The result didn’t just bestow a timelessness on the band but on rock itself.
Buoyed by the rest of the players (rounded out by keyboardist Chuck Leavell in his first American jaunt with the group), the Stones idealized the idea of a live band — a thing that thrives in the moment, where there’s no history but now. The result didn’t just bestow a timelessness on the band but on rock itself. After all, the Stones weren’t the only ones crossing significant age barriers at that point. So were all of the rock stars of the ‘60s, as were their fans.
The vitality of the “Steel Wheels” show showed the entire Boomer generation for the first time that aging didn’t have to matter, in the process cleaving rock from youth once and for all. As if to bold-face the point, 1989 saw major creative comebacks for other top aging rock stars, including a then-48-year-old Bob Dylan with his point-perfect “Oh Mercy” album and the 44-year-old Neil Young with his brilliant “Freedom” set. For the Stones, that change meant they were finally entering the realm of their idols, those bluesmen of the ‘50s who sold themselves on their chops, not on youth.
To stress the connection, the Atlantic City concert features a guest-star appearance by one of their role models, John Lee Hooker, in a grinding take on his “Boogie Chillen.” The set also includes a cover of Willie Dixon’s “Little Red Rooster.” Both feature a guest turn by Eric Clapton, who revives the extended and stinging solos Taylor used to spin. Those aren’t the only guest stars at the show. Also included are the new rock gods of the day, Axl Rose and Izzy Stradlin of Guns N’ Roses, who join the band for “Salt of the Earth,” a classic piece the Stones had never played live before.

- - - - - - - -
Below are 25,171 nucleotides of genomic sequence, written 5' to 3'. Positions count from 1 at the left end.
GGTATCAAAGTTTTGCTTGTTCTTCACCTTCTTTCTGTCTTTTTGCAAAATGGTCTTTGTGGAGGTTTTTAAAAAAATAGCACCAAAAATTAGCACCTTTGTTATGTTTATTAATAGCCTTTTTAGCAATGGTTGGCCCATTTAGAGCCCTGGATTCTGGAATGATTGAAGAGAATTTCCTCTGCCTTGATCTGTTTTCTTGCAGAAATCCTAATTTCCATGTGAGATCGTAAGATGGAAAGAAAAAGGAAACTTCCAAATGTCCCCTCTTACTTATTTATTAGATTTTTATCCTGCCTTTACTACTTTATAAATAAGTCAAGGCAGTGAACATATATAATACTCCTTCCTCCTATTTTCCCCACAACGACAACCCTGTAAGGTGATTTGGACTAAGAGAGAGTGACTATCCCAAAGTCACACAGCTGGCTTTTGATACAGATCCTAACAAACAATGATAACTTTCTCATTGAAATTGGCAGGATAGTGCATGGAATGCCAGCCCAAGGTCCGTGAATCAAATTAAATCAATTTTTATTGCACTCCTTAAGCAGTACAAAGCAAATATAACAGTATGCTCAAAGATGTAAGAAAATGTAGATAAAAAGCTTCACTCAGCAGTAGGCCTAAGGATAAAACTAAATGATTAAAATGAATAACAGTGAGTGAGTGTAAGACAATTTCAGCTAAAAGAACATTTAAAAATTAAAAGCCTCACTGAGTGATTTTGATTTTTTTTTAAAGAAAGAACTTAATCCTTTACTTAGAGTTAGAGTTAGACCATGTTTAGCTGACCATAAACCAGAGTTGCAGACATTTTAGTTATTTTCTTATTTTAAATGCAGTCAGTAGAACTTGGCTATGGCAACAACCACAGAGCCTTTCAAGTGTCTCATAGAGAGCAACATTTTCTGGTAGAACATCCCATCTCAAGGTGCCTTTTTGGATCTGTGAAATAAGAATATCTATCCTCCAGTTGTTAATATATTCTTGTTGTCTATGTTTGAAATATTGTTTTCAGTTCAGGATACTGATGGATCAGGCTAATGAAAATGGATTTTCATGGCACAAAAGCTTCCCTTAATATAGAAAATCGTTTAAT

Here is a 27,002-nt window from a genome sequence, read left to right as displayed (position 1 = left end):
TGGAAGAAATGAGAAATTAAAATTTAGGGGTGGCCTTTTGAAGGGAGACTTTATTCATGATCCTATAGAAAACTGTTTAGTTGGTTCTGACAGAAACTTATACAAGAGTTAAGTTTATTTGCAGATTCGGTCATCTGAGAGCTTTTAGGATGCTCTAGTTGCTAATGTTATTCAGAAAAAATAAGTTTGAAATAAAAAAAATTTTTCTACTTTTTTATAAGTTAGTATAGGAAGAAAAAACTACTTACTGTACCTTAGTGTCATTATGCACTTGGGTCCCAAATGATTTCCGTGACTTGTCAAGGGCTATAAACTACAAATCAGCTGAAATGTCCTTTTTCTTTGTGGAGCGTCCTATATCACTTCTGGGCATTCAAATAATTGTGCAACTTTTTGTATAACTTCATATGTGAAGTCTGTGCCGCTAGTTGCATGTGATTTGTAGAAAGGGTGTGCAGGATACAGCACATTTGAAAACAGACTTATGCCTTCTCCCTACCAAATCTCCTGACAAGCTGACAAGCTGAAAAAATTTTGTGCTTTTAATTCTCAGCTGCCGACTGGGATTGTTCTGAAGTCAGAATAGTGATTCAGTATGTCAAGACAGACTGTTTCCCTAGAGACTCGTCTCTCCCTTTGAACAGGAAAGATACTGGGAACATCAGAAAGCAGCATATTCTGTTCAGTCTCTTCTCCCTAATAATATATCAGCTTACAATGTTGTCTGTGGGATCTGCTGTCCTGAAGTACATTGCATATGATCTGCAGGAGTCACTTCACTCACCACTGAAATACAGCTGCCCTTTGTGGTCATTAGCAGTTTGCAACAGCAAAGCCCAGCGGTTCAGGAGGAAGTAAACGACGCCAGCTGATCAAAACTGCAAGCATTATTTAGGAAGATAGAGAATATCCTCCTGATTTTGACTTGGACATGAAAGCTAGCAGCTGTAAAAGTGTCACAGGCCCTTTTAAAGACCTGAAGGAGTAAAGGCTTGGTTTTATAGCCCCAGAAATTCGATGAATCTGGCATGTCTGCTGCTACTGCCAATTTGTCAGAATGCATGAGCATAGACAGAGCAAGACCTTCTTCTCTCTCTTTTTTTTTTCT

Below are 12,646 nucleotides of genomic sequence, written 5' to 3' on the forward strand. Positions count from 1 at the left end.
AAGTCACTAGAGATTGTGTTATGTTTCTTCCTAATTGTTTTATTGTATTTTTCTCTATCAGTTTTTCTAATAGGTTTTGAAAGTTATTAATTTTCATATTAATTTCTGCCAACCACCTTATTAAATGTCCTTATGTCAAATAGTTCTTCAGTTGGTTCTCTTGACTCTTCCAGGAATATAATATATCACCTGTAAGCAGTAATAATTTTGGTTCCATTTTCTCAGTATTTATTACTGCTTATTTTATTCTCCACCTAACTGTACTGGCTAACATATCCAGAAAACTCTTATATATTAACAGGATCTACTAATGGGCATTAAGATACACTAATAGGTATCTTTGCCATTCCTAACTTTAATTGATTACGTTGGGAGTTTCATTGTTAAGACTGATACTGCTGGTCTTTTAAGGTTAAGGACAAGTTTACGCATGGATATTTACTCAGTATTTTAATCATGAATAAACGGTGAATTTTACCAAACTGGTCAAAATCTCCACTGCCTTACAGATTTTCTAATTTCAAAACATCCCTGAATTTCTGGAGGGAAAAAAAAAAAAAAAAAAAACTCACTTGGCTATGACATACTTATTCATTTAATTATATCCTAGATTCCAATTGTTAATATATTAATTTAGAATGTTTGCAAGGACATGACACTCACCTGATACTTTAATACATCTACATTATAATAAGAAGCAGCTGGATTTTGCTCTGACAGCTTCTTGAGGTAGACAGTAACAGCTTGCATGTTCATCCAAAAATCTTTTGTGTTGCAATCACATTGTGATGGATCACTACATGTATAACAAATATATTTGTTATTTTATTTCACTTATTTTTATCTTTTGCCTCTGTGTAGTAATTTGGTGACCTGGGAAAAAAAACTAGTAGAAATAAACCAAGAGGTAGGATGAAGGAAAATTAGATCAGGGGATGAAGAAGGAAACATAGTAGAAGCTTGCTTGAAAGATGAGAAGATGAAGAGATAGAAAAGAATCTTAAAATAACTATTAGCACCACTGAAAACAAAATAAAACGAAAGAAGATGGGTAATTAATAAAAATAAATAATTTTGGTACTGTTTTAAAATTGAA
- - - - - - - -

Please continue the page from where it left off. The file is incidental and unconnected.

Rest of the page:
To broaden things further, the setlist also references the band’s psych-pop period with “Paint It Black” and “2000 Light Years from Home,” the latter featuring an undulating bass line from Wyman, who would leave the band directly after this tour. Given the strength of the “Steel Wheels” album, the group can also confidently include five of its songs, from Richards’ moving ballad “Can’t Be Seen” to the catchy “Mixed Emotions,” whose lyrics reference the tussle between Mick and Keith.
Together, this made for the longest setlist of a Stones show to date, a full two-and-a-half hours. Likewise, the “Steel Wheels” tour included more dates than any previous road run for the band. If the marathon scale seemed designed to prove the group’s stamina, it worked to the point that now, more than three decades later, the Stones remain a band that can make any moment they play feel fresh.
Rolling Stones “Steel Wheels Live” Setlist
Start Me Up
Sad Sad Sad
Undercover of the Night
Salt of the Earth
Rock and a Hard Place
Honky Tonk Women
You Can’t Always Get What You Want
Little Red Rooster
Can’t Be Seen
Paint It Black
2000 Light Years from Home
Sympathy for the Devil
It’s Only Rock ’n Roll (But I Like It)
(I Can’t Get No) Satisfaction
Jumpin’ Jack Flash
Jim Farber has been writing about music since the Ramones were new. After serving as chief music critic for the New York Daily News for 25 years, he began to contribute to The New York Times, Guardian, Mojo and many other publications. A three-time winner of the ASCAP-Deems Taylor Award for music journalism, Farber is also an adjunct professor at the Clive Davis Institute of New York University.